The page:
Monday, 25 January 2016

"Psycho" (1960) - A review.

Fig 1.
Psycho” (1960) by Alfred Hitchcock concerns the theft of $40,000. But it is so much more than this simple act; being a mere catalyst for an increasingly engrossing series of events that center on the iconic “Bates Motel” and its inhabitants. Featuring a chilling score and a “plot twist” ending that promises to catch even modern audiences out.  Psycho is the rare example of the film that gets almost everything right - condescending ending monologue aside - Psycho might just be perfect.
A sweeping statement indeed, but reduced to salient points it becomes easy to talk about Psycho’s successes. The structure itself is interesting, “For the film's first three-quarters of an hour the audience has followed Janet Leigh's Marion Crane”...”Then in an electrifyingly brutal scene, as Marion readies herself for bed with a shower in the decrepit Bates Motel, she is hacked to death by a barely-glimpsed old woman.” (Robb, 2010) The audience is then left with Marion’s absence and the uncertainty it brings. What is perhaps most intriguing about this set-up is Hitchcock’s care in developing Marion; treating her as a main character, only to be revealed as merely the vehicle necessary in getting us to Bates motel. It certainly seems as though Hitchcock is meticulously engineering our own response, the way in which we end up sympathising with Norman after Marion’s death is a subtle yet deliberate contrivance that is necessary in realising the felling blow, the twist ending. Such an ending would fall flat without the precursory elements smoothly falling into place.  

Fig 2.
To consider more technical aspects of Psycho is to mention the deliberacy of its almost lo-fi aesthetics. Roger Ebert mentions that “Hitchcock deliberately wanted "Psycho" to look like a cheap exploitation film” (Ebert, 1998) and certainly the visceral nature film of that ilk cloak themselves in can be seen to add, rather than detract. In utilising this style, the audience is kept further on the edge of their seat, tense at the unpredictability of proceedings. The editing is punchy and simplistic in places, but Hitchcock finds time to include his guiding shots; those that convey more meaning in a few seconds than a couple of lines of dialogue ever could. Psycho features a terrific use of one such “guiding shot” wherein it is conveyed of Marion, that she is planning to steal the money and leave town, all in the space of a few seconds with the aid of a lingering closeup that focuses on Marion, the money and her travel case.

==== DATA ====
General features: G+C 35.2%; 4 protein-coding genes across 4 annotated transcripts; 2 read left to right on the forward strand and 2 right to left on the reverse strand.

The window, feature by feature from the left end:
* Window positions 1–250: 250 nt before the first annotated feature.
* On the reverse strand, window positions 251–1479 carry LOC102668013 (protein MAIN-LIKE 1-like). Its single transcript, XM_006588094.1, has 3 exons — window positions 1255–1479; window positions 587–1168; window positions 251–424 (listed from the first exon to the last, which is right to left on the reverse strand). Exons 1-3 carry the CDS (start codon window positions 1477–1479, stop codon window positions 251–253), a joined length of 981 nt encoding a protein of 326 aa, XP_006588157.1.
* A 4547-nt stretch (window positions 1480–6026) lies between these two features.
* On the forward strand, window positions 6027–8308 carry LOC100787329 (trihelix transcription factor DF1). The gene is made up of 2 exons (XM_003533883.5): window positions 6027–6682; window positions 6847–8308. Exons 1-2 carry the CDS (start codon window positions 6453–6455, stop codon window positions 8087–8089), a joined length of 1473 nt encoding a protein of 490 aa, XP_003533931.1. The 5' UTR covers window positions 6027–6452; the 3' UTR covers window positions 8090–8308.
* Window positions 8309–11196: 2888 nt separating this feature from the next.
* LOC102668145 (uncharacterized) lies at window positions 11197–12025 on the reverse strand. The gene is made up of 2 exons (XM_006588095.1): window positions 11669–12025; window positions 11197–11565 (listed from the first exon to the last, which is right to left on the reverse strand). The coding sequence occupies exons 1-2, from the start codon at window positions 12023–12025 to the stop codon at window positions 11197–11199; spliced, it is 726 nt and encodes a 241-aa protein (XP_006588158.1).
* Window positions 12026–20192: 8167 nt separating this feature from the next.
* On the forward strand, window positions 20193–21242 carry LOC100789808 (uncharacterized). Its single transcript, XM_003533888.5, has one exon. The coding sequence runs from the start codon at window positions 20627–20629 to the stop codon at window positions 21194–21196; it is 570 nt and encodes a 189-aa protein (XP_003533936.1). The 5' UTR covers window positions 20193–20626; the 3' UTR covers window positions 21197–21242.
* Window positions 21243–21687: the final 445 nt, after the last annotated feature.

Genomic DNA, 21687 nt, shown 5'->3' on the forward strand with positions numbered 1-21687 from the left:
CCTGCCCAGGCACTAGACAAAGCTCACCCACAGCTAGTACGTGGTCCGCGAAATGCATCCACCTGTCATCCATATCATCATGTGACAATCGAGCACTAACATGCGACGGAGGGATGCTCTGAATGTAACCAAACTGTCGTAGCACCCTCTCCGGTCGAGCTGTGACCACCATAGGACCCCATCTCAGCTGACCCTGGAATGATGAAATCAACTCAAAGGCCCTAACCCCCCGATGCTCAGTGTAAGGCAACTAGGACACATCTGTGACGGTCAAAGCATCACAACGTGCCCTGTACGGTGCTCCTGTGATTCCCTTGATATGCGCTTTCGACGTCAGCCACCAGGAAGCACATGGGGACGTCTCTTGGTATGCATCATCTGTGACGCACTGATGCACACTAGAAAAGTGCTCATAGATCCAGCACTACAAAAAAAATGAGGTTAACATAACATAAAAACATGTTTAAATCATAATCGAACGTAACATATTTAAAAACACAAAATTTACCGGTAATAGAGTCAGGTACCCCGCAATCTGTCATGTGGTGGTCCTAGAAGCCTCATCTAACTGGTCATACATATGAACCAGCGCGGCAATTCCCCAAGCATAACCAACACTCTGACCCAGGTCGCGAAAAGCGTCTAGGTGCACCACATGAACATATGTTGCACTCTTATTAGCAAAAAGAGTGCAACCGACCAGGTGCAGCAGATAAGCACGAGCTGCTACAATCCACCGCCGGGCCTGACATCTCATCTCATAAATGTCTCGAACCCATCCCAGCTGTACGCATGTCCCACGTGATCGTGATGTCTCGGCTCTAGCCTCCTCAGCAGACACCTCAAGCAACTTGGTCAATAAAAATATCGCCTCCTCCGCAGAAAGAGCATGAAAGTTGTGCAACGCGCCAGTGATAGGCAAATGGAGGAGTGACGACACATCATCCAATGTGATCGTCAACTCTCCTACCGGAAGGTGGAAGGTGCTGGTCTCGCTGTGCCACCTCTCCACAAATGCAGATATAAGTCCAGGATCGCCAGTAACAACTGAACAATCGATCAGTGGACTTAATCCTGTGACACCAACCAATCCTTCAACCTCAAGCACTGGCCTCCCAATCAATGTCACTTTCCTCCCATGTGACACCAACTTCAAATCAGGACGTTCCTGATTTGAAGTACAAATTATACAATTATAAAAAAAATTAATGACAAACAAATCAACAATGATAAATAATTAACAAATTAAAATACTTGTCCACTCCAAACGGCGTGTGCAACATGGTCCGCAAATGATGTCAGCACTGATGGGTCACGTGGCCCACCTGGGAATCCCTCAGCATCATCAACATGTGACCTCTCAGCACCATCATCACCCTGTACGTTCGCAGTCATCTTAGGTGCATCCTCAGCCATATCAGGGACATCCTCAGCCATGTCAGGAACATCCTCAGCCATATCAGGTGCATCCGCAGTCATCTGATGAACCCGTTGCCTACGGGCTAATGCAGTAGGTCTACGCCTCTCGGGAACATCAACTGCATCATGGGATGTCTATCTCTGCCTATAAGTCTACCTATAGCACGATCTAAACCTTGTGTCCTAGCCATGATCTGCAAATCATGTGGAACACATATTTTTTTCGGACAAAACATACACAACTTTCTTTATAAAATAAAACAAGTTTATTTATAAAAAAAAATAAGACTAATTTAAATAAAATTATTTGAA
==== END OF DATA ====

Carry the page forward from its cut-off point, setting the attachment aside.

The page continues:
Fig 3.

To then consider the sound design - scored by Bernard Herrmann - featuring string music that contributes itself as a dark, brooding and ominous score, drawing the audience ever closer into the world of the Bates motel. Perhaps the most recognisable element being the “...violins wailing away during Psycho's shower murder scene” which have achieved the status of cultural shorthand - denoting imminent violent insanity.” (Robb, 2010) There is something that occurs here, this sound that suddenly completes this world, this world that becomes all too real, it’s themes and questions perhaps titillating, or even brokering on something more taboo. A sense of heightened realism is then achieved through the aesthetic DNA that Psycho is comprised of.

Psycho is an effective, thought provoking piece. An exercise in toying with the audience, Hitchcock delivers with all guns blazing.


Ebert, Roger. 'Psycho, Review'. rogerebert.com. [online] Available at: http://www.rogerebert.com/reviews/great-movie-psycho-1960 [Accessed 25 Jan. 2016]

Robb, Stephen. ‘How Psycho changed cinema’. news.bbc.co.uk. [online] Available at: http://news.bbc.co.uk/1/hi/magazine/8593508.stm [Accessed 25 Jan. 2016]


Fig 1. Psycho poster. [image] Available at: https://upload.wikimedia.org/wikipedia/en/b/b9/Psycho_(1960).jpg

Fig 2. Hitchcock with clapperboard. [image] Available at: https://image.roku.com/blog/wp-content/uploads/2015/08/psycho.jpg

Fig 3. Norman stares at us. [image] Available at: https://cindyagoncillo.files.wordpress.com/2012/07/norman-bates-men.png

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